A radical new cancer treatment inspired by patients who seem to ‘shrug off’ the disease could be tested next year.
The technique uses potent cancer-killing cells from people with the strongest immune systems.
These ‘neutrophil’ cells – which form part of the body’s first line of defence – are then multiplied millions of times and injected into cancer patients.
They are believed to be a key reason why rare individuals spontaneously reject lethal cancers and seem to have ‘miracle recoveries’.
The radical new cancer treatment uses potent cancer-killing cells from people with the strongest immune systems
Following experiments with mice, a British company is now preparing for early trials of the neutrophil treatment on a small number of patients.
Alex Blyth, chief executive of Lift BioSciences, said: ‘We’re not talking about simply managing cancer. We’re looking at a curative therapy that you would receive once a week over the course of five to six weeks.
‘Based on our laboratory and mouse model experiments we would hope to see patients experiencing complete remission. Our ultimate aim is to create the world’s first cell bank of powerful cancer-killing neutrophils.’
The team – along with researchers from King’s College London – is initially focusing on pancreatic cancer, which is among the most lethal forms.
‘Neutrophil’ cells form part of the body’s first line of defence and are believed to be a key reason why rare individuals spontaneously reject lethal cancers
Each year around 9,618 people in the UK are diagnosed with pancreatic cancer and 8,817 die from the disease – which has a five-year survival rate of less than 3 per cent.
Early laboratory tests have also shown that neutrophils can kill cervical cancer cells.
Mr Blyth said key advantage of neutrophils is that a donor’s cells can be given to anyone without fear of serious rejection.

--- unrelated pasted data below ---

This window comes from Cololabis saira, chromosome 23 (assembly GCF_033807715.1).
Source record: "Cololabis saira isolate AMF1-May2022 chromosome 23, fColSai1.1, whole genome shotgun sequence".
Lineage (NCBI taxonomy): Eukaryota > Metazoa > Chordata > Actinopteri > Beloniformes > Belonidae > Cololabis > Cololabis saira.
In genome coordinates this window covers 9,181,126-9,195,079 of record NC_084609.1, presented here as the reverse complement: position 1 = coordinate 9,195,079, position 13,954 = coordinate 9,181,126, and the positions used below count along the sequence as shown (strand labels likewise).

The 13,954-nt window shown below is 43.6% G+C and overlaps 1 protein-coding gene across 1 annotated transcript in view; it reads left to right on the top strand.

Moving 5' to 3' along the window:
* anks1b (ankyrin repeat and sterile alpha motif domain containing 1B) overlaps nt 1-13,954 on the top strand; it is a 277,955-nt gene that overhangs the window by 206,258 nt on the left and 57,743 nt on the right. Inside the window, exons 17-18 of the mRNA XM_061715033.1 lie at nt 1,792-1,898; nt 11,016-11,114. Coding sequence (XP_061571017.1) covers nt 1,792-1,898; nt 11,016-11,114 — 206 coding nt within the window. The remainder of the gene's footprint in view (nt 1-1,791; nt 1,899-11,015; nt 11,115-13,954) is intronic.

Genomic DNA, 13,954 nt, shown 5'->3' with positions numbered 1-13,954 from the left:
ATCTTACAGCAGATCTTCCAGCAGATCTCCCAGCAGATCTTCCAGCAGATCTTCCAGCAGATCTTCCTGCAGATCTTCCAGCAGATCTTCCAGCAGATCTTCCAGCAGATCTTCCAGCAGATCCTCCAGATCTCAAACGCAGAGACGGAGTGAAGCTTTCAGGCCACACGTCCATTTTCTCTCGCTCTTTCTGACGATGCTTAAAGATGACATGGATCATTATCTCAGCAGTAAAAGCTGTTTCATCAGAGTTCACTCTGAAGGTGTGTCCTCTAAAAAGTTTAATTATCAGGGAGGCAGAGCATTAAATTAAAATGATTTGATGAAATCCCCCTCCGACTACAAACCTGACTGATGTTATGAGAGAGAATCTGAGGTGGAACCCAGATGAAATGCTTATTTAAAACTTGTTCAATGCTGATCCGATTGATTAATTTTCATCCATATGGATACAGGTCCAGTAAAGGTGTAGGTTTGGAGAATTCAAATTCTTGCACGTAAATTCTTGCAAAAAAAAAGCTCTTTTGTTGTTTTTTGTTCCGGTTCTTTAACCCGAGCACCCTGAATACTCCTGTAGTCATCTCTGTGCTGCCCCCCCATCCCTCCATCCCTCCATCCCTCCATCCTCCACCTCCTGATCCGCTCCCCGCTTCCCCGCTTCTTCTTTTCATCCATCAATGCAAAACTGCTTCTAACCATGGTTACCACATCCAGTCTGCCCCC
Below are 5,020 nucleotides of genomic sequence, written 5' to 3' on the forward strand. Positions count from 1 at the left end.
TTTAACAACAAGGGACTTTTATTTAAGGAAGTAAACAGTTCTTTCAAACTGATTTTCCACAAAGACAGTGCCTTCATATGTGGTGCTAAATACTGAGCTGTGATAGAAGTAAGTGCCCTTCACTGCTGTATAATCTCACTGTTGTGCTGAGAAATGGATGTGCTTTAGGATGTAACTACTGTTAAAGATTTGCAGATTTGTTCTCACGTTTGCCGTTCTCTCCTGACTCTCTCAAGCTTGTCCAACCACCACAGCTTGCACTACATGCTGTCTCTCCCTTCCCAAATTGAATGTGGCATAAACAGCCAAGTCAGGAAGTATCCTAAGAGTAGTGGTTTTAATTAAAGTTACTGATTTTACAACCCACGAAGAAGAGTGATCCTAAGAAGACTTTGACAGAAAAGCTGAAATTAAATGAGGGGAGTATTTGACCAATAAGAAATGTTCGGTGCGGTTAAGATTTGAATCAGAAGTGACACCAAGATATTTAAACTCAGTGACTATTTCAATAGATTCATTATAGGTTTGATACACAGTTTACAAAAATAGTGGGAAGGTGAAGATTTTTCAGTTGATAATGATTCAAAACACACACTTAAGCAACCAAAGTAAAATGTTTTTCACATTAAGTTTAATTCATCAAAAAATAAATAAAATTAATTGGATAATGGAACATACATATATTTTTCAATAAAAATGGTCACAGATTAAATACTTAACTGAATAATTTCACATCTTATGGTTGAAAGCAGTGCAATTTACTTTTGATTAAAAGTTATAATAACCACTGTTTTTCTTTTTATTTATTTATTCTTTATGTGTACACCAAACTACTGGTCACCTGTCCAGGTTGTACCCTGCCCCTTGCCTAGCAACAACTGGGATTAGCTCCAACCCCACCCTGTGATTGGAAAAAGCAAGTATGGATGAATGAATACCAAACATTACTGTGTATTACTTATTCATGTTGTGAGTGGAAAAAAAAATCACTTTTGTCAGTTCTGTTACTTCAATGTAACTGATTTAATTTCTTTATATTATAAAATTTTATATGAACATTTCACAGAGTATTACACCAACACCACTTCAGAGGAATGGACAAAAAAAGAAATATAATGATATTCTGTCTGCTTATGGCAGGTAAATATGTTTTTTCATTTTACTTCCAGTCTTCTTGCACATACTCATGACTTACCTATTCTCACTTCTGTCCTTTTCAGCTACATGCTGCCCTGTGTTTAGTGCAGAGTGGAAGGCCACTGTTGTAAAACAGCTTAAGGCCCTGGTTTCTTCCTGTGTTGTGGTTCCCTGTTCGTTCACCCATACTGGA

They live in the body for only five days and disappear before the recipient’s immune system has a chance to respond.
Neutrophils kill cancer cells either directly, by destroying them with chemicals and antibodies, or indirectly by recruiting other immune cells.
There is evidence that neutrophils may sometimes not recognise cancer as ‘foreign’ and can even shield tumours from other immune responses.
But when they do target cancer, they are highly efficient – wiping out 95 per cent of test cancer cells in 24 hours. It is neutrophils with this ability that form the basis of the new therapy.
The Lift team has collected thousands of the cells discarded as a waste product by blood banks, and is mass-screening them for their cancer-killing potential in a laboratory.
Those that pass the test are cultured and multiplied many times over using a secret process. The researchers are also working on a way of altering them to become even more potent.
Professor Farzin Farzaneh, who is leading the research at King’s College, said: ‘I was initially sceptical when Lift BioSciences approached us. It is something I don’t believe has been done before, and producing these specific cells with cancer-killing ability is a notion we had not thought of. We are excited by the early results.’
The pilot trials, potentially starting in a year’s time, would involve a small group of 20 to 40 patients with pancreatic cancer, or possibly a rare form of soft tissue cancer.
Each participant would receive weekly infusions of potent neutrophils. One patient’s treatment would require around 2.5billion of the cells.
So far Lift BioSciences has received no government money and raised around £250,000 for early research from drug giants Merck, MedCity which provides support for life sciences, and crowdfunding.
Diana Jupp, chief executive of Pancreatic Cancer UK, said: ‘There are very few treatment options for pancreatic cancer, a disease which 93 per cent of patients do not survive for five years.
‘Immunotherapy is a very promising area for pancreatic cancer research, and one that we are funding as a charity.
‘We know that pancreatic cancer puts up a barrier against immunotherapies, which makes it very difficult for them to reach pancreatic cancer cells and work as an effective treatment.
‘It will be very interesting to see the results of this trial, and understand more about how well the treatment breaks down this barrier and how effectively this could work as a treatment for pancreatic cancer in the future.’